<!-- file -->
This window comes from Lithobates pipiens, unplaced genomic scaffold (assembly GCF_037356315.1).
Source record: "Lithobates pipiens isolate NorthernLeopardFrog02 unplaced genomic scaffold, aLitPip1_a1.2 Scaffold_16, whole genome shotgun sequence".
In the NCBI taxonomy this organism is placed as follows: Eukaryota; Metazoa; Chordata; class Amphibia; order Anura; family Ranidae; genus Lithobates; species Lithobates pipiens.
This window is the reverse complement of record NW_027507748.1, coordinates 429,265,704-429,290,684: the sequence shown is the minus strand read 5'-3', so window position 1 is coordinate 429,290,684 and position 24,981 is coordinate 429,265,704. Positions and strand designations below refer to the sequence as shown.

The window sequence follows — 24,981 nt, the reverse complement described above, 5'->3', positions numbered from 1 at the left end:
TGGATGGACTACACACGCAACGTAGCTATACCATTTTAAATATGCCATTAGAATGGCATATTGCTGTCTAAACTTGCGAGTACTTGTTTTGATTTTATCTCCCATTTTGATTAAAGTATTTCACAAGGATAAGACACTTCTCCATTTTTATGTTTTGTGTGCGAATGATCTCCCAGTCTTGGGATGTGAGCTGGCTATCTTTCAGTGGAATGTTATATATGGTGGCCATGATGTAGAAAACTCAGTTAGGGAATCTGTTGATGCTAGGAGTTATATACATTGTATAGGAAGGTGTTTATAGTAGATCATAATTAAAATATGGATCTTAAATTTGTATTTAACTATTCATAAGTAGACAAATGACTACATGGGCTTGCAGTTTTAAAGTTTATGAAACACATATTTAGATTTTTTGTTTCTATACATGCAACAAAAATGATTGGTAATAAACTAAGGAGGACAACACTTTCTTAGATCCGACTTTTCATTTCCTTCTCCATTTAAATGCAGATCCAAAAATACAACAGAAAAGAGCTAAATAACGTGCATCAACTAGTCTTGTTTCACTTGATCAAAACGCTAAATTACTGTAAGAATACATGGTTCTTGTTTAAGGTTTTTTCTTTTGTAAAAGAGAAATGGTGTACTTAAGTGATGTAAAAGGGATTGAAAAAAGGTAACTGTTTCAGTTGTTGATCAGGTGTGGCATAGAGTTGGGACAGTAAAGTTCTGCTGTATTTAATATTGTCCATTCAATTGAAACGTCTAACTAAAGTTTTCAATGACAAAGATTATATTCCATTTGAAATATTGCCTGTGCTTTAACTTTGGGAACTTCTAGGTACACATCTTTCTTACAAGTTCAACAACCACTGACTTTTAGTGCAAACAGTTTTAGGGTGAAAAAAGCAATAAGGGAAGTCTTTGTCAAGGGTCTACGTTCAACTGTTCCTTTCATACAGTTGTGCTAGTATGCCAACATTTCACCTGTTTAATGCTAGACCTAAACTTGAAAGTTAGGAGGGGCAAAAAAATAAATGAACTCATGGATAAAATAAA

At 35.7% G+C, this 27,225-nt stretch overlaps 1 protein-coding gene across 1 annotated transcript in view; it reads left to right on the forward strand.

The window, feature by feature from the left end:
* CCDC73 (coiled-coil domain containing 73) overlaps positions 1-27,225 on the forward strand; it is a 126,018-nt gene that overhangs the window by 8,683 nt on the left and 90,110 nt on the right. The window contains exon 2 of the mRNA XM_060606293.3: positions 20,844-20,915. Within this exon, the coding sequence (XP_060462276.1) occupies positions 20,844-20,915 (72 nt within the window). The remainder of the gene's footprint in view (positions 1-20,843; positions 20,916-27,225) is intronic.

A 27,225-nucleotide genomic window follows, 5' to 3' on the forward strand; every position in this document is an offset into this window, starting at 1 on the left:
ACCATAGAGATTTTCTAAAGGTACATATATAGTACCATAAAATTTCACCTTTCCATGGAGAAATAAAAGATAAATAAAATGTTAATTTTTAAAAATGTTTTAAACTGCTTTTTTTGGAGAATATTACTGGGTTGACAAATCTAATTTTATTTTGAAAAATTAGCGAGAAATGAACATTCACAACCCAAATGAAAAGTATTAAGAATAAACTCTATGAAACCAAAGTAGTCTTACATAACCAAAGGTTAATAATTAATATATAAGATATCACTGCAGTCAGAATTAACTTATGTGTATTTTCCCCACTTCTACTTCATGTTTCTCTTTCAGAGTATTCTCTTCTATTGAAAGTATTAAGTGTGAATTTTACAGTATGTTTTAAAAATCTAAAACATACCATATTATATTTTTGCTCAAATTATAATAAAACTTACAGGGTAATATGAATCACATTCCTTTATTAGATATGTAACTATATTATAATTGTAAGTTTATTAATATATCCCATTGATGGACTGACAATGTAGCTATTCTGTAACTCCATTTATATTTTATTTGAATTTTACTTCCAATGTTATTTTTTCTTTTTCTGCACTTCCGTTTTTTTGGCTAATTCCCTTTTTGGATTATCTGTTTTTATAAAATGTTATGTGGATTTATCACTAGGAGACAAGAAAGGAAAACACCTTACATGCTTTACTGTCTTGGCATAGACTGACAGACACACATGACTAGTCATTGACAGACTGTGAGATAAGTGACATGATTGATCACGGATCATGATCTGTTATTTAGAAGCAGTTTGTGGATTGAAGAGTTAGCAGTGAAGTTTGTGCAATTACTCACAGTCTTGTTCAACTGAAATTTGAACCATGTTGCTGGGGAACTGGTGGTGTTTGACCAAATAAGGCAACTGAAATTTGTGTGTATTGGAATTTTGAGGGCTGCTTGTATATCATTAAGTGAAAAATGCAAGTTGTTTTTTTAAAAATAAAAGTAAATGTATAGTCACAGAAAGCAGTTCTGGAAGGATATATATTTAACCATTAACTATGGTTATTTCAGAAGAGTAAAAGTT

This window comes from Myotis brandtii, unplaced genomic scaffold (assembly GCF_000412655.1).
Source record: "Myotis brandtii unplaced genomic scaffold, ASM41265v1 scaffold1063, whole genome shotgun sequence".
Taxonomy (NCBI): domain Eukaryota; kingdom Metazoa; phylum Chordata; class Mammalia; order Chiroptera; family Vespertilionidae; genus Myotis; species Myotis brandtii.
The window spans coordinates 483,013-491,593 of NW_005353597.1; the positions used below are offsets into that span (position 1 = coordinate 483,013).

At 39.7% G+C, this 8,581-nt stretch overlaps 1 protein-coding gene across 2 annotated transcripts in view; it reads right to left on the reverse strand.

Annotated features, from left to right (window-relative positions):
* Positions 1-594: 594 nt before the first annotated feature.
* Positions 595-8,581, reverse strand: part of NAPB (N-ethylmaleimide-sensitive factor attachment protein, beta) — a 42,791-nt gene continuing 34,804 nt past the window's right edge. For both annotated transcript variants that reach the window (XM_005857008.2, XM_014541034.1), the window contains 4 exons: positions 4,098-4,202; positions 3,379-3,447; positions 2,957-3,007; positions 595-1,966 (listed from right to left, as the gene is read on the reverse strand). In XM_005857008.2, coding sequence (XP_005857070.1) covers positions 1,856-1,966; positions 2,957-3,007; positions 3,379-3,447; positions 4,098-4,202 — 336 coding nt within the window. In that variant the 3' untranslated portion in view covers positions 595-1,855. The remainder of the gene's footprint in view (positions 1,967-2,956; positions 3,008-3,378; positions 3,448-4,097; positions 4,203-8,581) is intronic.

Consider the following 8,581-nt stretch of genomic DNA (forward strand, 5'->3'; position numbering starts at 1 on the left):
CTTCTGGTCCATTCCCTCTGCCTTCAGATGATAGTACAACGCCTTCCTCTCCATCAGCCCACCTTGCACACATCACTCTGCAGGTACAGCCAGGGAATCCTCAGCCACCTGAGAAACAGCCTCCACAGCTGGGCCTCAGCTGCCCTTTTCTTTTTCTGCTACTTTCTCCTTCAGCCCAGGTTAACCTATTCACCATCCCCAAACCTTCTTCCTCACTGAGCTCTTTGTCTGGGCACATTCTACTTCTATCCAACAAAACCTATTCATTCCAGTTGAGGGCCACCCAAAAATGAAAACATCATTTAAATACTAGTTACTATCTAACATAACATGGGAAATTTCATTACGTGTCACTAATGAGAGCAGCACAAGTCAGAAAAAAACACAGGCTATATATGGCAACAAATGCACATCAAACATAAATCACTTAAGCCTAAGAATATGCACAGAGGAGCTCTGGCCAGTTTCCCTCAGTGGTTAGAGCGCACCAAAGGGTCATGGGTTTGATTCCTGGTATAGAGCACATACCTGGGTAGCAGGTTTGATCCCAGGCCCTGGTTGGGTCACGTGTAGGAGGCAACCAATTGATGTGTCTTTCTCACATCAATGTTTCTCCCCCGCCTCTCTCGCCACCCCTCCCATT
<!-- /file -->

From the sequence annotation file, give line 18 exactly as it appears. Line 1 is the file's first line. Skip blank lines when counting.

* Positions 1-594: 594 nt before the first annotated feature.